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HAM HOUSE, the seat of the earl of Dysart, situated on the Thames, near Richmond, is in the parish of Kingston, and was built in the year 1610, and it is said, for the reşidence of Henry prince of Wales. Charles II. granted it to the duke and duchess of Lauderdale, and to the heirs of the latter by her first husband, Sir Lionel Tollemache, bart. It then underwent considerable alterations, and now remains a very curious specimen of a mansion of that age. The ceilings are painted by Verrio, and the rooms are ornamented with that massy magnificence of decoration then in fashion. The furniture is very rich; and even the bellows and brushes, in some of the apartments, are of solid silver or of fillagree. In the centre of the house is a large ball, surrounded by an open gallery. The ballustrades of the grand staircase, which is remarkably spacious and substantial, are of walnut-tree, and ornamented with military trophies. On the west side of the house is a gallery, ninety-two feet in length, hung with portraits. Ham House contains some fine pictures by the old masters, among which the works of Vandervelde and Wouvermans are most conspicuous. Among the portraits, the principal are, the duke of Lauderdale and the earl of Hamilton, C. JANSSEN; the duke and duchess of Lauderdale, LELY; the duke, in his robes of the order of the Garter, ditto; Charles II. who sat for this picture for the duke; Sir John Maitland, chancellor of Scotland; Sir Henry Vane; William Murray, first earl of Dysart; Catharine, bis wife, a beautiful picture, in water-colours, Hoskins; Sir Lionel Tollemache, first husband to the duchess of Lauderdale; general Tollemache, who was killed in the expedition against Brest; James Stuart, duke of Richmond, a very fine picture, VANDYCK; and the late countess of Dysart, ReynoLDS.

The avenues of this fine house, to the land side, lead to the end of the village of PETERSHAM, where the wall of New Park comes also close to the town, on the other side; in an angle of which stood a fine house, built by Laurence

Hyde,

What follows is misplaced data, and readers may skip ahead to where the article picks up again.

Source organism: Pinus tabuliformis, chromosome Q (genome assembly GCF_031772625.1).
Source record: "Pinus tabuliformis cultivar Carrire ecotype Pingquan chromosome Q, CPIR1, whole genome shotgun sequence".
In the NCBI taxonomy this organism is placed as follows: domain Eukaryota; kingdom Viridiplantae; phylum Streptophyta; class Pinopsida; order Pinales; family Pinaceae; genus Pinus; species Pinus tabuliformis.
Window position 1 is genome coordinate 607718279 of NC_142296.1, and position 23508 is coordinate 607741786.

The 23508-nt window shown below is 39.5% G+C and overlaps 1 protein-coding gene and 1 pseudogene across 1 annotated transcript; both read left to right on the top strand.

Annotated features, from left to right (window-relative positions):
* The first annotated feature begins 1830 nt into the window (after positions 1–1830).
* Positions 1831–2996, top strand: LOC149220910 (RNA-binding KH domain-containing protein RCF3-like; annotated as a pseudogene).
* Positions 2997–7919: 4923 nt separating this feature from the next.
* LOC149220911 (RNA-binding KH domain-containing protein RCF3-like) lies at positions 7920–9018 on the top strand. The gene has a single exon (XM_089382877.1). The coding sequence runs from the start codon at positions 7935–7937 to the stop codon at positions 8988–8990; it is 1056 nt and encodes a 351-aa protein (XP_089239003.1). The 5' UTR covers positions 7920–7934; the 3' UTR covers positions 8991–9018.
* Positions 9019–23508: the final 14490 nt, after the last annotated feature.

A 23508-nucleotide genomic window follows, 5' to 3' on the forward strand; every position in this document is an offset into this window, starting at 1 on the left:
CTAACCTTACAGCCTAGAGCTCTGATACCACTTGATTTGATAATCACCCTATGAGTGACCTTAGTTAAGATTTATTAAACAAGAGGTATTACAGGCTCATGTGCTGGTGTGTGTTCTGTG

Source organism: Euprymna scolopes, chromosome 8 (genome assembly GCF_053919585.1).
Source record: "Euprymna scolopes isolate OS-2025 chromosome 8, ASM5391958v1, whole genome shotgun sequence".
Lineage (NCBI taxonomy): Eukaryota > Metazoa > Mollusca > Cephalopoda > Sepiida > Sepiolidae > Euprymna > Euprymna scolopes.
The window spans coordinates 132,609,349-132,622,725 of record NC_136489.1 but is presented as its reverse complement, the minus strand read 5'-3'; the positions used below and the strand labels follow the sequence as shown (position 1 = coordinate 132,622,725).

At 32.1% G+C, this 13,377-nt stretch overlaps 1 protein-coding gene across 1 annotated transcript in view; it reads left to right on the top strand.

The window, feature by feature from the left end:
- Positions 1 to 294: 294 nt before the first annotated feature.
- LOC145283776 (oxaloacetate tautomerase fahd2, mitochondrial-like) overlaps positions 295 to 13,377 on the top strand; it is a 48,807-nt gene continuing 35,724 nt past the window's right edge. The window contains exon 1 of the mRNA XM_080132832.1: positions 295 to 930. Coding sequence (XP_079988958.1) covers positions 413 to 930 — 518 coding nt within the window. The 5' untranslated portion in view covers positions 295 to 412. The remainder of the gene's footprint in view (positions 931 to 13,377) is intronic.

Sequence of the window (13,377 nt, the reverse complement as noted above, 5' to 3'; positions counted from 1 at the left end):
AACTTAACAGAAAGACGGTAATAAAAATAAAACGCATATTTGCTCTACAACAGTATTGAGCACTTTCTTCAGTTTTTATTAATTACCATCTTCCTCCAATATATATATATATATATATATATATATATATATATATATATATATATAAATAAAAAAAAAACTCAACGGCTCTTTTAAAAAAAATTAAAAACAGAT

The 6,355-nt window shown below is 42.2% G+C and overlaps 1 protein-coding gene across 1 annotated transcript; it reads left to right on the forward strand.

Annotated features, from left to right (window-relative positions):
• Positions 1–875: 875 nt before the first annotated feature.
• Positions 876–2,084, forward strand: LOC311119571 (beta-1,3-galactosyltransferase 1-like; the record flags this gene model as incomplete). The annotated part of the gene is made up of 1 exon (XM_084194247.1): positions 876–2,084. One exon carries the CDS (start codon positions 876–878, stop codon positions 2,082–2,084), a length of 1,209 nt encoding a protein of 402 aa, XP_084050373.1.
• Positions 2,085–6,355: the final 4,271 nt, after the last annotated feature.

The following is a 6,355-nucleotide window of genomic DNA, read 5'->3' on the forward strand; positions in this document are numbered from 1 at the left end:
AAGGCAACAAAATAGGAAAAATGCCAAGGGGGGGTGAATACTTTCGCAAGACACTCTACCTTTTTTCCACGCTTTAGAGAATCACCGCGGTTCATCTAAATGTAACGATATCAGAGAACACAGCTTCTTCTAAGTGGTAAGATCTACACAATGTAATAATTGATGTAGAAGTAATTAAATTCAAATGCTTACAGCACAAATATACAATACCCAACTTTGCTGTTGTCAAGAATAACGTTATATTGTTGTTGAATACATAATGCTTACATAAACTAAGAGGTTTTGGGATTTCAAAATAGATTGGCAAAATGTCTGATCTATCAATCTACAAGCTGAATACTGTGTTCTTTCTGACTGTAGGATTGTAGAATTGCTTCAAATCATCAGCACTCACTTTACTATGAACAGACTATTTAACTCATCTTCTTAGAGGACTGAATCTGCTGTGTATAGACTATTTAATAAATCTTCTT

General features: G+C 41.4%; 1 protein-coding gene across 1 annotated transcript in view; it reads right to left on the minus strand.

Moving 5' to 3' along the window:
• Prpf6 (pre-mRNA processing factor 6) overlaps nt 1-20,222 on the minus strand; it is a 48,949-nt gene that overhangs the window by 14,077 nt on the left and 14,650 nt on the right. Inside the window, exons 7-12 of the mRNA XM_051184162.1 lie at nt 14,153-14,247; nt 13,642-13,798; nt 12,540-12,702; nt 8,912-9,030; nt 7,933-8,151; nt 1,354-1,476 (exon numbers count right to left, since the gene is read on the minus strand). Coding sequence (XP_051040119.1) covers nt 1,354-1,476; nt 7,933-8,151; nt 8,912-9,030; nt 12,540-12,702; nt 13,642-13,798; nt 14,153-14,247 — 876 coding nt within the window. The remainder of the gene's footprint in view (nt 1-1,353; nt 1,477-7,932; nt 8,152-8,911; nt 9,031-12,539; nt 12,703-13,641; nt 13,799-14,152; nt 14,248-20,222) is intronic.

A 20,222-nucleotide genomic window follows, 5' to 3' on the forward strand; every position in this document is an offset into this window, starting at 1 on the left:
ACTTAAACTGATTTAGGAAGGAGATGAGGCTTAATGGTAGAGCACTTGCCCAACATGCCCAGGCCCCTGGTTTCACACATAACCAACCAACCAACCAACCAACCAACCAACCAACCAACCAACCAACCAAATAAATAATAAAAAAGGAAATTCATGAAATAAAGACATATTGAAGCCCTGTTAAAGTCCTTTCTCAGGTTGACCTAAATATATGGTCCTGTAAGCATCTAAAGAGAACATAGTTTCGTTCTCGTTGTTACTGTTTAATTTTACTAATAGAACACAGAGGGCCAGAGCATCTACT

Hyde, earl of Rochester, lord high-treasurer to James II. and queen Anne. This house was burnt in, 1720, by an accidental fire; the rich furniture, the curious collection of paintings, and the inestimable library of the first earl of Clarendon, lord high chancellor of England, were wholly consumed; a loss irreparable, as the latter contained, among other valuable things, several manuscripts relating to those times, and to things transacted by himself, and by the king his master, both at home and abroad, besides other rare and curious collections made by that noble and learned author in foreign countries. The offices escaped the fate of the house: and on the site, the late earl of Harrington erected another mansion, after a design of the earl of Burlington. The front next the court has not a very striking appear ance, being very plain, and the entrance into the house not greatly to be praised; but the south front next the garden, though very plain, is bold and regular. The apartments next the garden, which are chiefly designed for state, are also elegant, and beautifully finished. An open slope of grass, which lead's up to a terrace of great length, displays a prospect of the river Thames, the town of Twickenham, and all the beautiful seats round about that part of the country, almost to Kingston Bridge. On the other side of the terrace, on a rising ground, is a large plantation of wood; and on the summit of the hill is erected a pleasure house, commanding a prospect of the country, for many miles: this view is esteemed one of the most beautiful near London. On the death of the late earl of Harrington, it was sold to lord Camelford, who, in 1784, purchased the fee-simple of the crown, an act of parliament having been obtained for that purpose. The duke of Clarence bought it of lord Camelford in 1790. The pleasure grounds extend to Richmond Park, a small part of which has been added to them by a grant from his majesty, including the mount; where, according to tradition, Henry VIII. stood to see the signal for Anne Boleyn's execution. Vol. V. No. 117.